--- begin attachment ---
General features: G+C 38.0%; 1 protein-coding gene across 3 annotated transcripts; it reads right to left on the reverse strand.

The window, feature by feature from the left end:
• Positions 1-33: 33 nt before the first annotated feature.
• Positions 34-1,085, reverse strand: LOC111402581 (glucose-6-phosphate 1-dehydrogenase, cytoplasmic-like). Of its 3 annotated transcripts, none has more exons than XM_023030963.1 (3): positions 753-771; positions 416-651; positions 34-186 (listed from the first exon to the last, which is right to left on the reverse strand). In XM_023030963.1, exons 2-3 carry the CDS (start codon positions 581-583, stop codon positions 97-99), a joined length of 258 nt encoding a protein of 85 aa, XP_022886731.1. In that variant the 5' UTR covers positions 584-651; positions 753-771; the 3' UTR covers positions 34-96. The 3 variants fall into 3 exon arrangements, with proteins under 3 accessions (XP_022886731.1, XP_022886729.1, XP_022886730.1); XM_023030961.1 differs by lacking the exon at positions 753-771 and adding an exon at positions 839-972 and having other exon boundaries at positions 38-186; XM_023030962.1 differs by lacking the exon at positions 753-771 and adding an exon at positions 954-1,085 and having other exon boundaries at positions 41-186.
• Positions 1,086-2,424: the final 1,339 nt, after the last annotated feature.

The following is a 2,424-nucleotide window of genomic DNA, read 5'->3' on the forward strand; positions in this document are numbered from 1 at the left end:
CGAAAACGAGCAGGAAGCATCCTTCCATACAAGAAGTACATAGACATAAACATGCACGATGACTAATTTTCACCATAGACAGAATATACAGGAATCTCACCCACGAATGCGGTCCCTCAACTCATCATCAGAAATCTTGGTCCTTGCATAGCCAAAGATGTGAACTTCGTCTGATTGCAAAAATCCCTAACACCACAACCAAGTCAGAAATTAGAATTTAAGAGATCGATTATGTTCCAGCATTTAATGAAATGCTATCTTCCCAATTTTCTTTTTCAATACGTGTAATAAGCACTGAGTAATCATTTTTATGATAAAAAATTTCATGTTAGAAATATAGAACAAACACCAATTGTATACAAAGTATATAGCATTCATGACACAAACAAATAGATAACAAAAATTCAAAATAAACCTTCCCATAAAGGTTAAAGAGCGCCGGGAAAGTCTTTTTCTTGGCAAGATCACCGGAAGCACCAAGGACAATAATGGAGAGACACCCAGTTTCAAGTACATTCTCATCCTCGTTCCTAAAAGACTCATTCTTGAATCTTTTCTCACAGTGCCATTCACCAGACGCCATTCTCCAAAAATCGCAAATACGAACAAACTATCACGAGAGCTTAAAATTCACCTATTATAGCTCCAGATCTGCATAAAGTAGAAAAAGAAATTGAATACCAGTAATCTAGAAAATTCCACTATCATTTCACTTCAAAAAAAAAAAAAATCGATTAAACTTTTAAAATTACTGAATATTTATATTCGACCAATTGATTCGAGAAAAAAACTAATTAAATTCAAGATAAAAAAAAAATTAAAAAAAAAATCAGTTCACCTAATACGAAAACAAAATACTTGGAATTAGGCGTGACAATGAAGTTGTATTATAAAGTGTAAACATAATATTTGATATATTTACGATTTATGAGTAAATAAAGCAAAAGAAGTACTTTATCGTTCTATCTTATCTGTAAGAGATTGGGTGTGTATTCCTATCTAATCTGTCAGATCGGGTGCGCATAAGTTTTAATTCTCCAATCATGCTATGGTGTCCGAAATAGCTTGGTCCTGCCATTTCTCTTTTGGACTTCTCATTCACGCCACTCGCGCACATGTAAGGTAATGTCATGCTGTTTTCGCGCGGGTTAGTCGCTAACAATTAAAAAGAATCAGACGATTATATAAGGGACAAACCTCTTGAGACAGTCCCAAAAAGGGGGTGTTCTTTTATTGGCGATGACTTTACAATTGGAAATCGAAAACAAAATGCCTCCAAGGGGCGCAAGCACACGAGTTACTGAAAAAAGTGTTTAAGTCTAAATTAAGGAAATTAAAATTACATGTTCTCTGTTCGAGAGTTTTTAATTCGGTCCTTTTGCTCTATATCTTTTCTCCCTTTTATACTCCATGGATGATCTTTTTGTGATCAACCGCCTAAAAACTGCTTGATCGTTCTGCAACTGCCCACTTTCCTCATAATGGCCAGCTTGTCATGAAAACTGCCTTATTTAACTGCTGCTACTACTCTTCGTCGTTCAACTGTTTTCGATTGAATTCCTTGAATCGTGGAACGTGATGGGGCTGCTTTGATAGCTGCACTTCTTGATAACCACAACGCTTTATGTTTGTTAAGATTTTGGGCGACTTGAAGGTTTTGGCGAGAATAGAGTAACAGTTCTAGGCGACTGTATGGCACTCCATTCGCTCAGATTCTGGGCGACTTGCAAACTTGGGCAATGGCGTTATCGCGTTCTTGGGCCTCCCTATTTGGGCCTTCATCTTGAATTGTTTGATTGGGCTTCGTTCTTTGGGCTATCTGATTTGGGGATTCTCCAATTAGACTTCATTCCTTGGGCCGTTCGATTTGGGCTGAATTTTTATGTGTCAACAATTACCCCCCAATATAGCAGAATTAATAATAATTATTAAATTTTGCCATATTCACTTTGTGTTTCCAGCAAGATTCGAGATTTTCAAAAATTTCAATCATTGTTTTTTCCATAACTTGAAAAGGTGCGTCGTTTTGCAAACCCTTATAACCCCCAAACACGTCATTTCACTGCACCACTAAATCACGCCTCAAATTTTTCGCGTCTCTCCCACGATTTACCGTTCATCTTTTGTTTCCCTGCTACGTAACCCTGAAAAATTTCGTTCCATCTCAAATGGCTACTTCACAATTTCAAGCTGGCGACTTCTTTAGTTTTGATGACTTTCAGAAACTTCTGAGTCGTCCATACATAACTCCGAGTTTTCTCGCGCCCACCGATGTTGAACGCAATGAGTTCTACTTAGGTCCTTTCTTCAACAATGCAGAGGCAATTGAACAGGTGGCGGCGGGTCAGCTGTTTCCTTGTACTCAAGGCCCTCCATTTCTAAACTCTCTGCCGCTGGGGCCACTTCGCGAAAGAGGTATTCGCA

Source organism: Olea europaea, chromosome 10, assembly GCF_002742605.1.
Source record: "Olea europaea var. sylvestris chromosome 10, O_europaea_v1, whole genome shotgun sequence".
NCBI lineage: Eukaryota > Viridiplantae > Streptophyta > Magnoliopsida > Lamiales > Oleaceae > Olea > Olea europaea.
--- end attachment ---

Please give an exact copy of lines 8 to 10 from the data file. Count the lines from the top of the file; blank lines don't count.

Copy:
Source organism: Olea europaea, chromosome 10, assembly GCF_002742605.1.
Source record: "Olea europaea var. sylvestris chromosome 10, O_europaea_v1, whole genome shotgun sequence".
NCBI lineage: Eukaryota > Viridiplantae > Streptophyta > Magnoliopsida > Lamiales > Oleaceae > Olea > Olea europaea.